The Student News Site of University of Arizona

The Daily Wildcat

81° Tucson, AZ

The Daily Wildcat

The Daily Wildcat


Food Security and Social Justice Network offers upcoming weekend workshop for undergraduates

Angeline Carbajal

Sophomore Kelsie Rogers puts donated food in boxes on the CatTran on April 1, 2015. Participants in the weekend program will learn about ways to identify and address issues surrounding food in the community.

The first annual “Breaking Down Our Food System” program on Friday, April 14 and Saturday, April 15, is open to undergraduates interested in Tucson’s social and environmental food systems.

The UA graduate group Food Security and Social Justice Network is comprised of mostly geography and anthropology graduate students who are committed to teaching and connecting with underclassmen about food issues.

“Breaking Down Our Food System” attendees are scheduled to explore basic concepts on the first day such as food security, food sovereignty and food sheds alongside interactive activities. Two graduate students will teach participants about ethnographic approaches.

Although Tucson’s food system is diverse, it contains some social inequality, according to Megan Mills-Novoa, club co-founder and current Ph.D. Geography student. 

RELATED: Tucson Free Pantry offers solution to food security in Southern Arizona

She says they want to highlight associated social and ecological concerns because of high rates of food insecurity in the city.

Together, students will discover existing food study disputes, develop analytical inquiries and identify where Arizona’s food comes from through global mapping.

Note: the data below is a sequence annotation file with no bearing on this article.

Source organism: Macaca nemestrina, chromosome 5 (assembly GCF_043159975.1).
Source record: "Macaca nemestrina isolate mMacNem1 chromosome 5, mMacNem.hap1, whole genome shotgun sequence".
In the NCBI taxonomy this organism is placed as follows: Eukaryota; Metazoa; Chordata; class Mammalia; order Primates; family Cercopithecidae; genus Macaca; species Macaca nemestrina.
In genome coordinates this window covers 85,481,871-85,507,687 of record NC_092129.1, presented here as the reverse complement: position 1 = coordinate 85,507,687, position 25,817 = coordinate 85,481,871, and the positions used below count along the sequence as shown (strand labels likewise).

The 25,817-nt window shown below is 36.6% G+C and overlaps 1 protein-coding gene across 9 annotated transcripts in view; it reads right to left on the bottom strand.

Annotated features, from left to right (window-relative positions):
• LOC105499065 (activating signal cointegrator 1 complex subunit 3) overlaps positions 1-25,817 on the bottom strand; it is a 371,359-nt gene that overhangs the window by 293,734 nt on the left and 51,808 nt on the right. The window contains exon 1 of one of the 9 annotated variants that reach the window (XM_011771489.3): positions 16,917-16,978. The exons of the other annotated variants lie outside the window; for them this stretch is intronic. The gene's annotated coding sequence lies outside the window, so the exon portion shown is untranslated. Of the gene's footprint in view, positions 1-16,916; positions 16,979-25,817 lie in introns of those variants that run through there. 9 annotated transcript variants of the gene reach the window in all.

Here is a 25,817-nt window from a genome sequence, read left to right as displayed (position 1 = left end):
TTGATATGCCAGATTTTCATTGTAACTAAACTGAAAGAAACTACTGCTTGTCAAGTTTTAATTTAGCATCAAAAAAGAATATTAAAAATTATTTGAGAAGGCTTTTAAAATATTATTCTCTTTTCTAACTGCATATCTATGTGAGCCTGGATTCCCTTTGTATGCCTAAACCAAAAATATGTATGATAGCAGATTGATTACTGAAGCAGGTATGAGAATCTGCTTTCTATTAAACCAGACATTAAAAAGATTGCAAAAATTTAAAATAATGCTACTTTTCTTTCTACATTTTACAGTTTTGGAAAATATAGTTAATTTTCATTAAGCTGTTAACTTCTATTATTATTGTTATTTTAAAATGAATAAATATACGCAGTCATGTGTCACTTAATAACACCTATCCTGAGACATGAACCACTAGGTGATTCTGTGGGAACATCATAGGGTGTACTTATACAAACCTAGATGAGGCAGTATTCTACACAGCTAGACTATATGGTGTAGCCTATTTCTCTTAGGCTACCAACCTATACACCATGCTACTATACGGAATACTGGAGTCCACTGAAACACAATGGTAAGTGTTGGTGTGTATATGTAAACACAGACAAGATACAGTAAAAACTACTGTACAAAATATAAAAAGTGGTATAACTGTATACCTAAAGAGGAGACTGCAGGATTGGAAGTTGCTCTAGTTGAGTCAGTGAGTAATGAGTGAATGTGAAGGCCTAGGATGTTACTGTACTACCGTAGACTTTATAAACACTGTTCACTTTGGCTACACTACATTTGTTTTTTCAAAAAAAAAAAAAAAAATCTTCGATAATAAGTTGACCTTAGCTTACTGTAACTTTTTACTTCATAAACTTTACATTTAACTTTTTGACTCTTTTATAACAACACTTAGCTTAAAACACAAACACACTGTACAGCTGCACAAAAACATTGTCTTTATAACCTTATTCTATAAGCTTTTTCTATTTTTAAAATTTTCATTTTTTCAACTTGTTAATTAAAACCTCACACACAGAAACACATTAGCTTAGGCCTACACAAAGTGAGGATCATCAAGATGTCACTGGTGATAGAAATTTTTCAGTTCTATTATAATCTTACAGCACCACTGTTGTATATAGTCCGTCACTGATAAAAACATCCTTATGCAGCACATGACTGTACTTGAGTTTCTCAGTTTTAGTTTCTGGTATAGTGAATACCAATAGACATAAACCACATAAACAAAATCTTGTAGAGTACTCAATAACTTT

“We are hoping they’ll walk away with a different understanding of ways they can think about critical food studies,” Mills-Novoa said. “They’re going to have linkages to grad students that could translate into sustained collaboration [and] letters of recommendation.”

Prior knowledge is not necessary.

Participants will break into groups on the following day to investigate local, regional or global topics. Each unit will have the chance to employ the theories and scientific research methods they learned while visiting various sites.

Trips to the Tucson Village Farm, Iskashitaa Refugee Network, Thunder Canyon Brewery, Food Conspiracy Co-op and Grant-Stone Supermarket will provide attendees with information needed for an evening presentation.

These locations are subject to change.

To support local growers, the Food Security and Social Justice Network is offering honorarium to the sites they collaborate with during the event.

The organization seeks to establish new mentoring relationships, generate new research thinking and encourage underclassmen with their future academic endeavors.

Underclassmen have a rare opportunity to gain experience and practice invaluable, specialized skills with graduates.

RELATED: UA Campus Pantry serves over 130 people each week

“Breaking Down Our Food System” is free. Meals will be provided by farms and venders who reflect their food system values.

This program was made possible with the support from the UA Green Fund.

Space is limited to 25 participants, and preliminary applications are due at before April 1.

Those who miss the loose deadline can apply by contacting Laurel Bellante at as there may be vacancies.

Accepted applicants are required to arrive with water, comfortable walking shoes and an inquisitive attitude. They will be notified on where to meet Friday at 2:30p.m. and Saturday at 9a.m. in the Environmental and Resources 2 Building.

Since the club is comprised strictly of graduate students, they decided to expand their membership by involving undergraduates from the university. Anyone wanting to join the Food Security and Social Justice Network should also contact Bellante via email.

Follow Tori Tom on Twitter.

More to Discover
Activate Search